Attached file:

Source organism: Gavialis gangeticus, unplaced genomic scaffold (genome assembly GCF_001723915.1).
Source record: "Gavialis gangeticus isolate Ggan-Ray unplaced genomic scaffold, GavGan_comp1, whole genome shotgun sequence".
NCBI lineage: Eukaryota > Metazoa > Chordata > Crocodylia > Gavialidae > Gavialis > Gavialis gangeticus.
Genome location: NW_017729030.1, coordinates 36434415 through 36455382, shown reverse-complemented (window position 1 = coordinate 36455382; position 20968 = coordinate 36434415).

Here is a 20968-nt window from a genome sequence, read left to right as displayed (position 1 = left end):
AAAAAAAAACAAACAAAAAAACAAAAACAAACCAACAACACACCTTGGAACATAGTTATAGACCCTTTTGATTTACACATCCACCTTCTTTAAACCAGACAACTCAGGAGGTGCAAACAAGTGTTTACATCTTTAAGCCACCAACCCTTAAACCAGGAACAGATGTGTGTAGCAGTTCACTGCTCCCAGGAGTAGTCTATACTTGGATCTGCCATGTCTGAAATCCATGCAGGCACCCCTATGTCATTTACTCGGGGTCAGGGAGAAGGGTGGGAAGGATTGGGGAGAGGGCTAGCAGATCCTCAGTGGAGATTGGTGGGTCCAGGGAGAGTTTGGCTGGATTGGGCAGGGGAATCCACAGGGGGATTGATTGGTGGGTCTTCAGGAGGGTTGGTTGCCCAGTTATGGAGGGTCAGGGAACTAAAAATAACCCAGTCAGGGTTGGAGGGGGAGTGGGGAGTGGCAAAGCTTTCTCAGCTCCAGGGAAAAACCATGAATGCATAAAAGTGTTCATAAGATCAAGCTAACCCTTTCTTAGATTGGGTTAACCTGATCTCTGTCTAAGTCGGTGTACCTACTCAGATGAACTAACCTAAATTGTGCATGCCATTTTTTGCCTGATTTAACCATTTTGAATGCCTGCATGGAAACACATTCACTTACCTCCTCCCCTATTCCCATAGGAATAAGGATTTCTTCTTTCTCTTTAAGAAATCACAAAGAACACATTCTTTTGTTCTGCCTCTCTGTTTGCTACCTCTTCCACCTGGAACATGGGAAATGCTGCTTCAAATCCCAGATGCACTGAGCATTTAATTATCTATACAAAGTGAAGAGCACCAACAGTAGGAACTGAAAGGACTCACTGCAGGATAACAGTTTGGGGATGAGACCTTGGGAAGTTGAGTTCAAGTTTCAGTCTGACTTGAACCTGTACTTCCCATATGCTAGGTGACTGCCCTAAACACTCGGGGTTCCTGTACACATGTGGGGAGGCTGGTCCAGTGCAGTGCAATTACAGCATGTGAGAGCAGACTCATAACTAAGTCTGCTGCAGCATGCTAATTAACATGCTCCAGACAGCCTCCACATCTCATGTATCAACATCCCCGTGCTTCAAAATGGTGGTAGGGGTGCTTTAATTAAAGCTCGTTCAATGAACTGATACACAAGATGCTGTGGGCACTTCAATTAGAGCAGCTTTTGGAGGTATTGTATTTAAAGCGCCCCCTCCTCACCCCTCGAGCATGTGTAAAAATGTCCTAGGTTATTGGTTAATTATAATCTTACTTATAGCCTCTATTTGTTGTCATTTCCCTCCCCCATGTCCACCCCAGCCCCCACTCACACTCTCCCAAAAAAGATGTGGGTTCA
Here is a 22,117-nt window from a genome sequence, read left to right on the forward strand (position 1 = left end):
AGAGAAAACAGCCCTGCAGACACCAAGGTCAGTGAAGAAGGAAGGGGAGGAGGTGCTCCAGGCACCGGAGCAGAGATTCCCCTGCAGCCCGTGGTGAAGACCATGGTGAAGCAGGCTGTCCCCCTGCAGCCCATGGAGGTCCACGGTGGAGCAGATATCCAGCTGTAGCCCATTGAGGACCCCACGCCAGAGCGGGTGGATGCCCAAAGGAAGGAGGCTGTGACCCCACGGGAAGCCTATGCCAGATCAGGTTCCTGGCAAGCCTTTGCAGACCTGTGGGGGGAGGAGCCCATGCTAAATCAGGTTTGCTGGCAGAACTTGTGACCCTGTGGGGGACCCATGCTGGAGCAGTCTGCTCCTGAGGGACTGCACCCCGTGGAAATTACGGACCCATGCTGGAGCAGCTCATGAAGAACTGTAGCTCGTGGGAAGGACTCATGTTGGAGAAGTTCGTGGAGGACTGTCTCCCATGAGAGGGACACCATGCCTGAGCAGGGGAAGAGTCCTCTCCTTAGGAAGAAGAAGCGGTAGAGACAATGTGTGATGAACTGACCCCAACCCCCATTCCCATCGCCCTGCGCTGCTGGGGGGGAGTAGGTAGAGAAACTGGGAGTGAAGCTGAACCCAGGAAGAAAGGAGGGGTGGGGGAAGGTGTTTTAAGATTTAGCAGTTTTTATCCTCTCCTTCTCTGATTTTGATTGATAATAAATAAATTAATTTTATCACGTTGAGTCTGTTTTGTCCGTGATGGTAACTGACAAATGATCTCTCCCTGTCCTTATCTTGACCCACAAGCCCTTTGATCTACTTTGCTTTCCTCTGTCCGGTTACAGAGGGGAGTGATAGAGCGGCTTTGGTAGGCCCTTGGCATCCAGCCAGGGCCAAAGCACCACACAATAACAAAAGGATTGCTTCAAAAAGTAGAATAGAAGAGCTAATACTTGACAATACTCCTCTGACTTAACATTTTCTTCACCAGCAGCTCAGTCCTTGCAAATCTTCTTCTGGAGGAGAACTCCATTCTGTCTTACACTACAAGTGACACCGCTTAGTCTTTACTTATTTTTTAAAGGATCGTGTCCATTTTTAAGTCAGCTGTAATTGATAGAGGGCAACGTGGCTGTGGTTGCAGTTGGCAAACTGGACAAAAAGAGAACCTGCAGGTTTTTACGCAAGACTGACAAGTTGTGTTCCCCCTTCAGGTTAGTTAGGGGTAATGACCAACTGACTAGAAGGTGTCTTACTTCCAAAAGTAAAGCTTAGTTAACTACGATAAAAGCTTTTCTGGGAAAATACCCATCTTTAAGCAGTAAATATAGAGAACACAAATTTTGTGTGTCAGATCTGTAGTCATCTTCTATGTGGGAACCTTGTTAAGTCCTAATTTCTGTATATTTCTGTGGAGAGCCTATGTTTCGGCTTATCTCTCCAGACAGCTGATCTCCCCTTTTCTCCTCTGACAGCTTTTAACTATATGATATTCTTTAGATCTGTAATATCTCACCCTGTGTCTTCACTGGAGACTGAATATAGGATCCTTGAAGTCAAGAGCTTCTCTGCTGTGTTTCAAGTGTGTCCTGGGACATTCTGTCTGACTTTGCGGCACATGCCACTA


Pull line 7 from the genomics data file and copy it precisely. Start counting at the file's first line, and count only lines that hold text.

Here is a 22,117-nt window from a genome sequence, read left to right on the forward strand (position 1 = left end):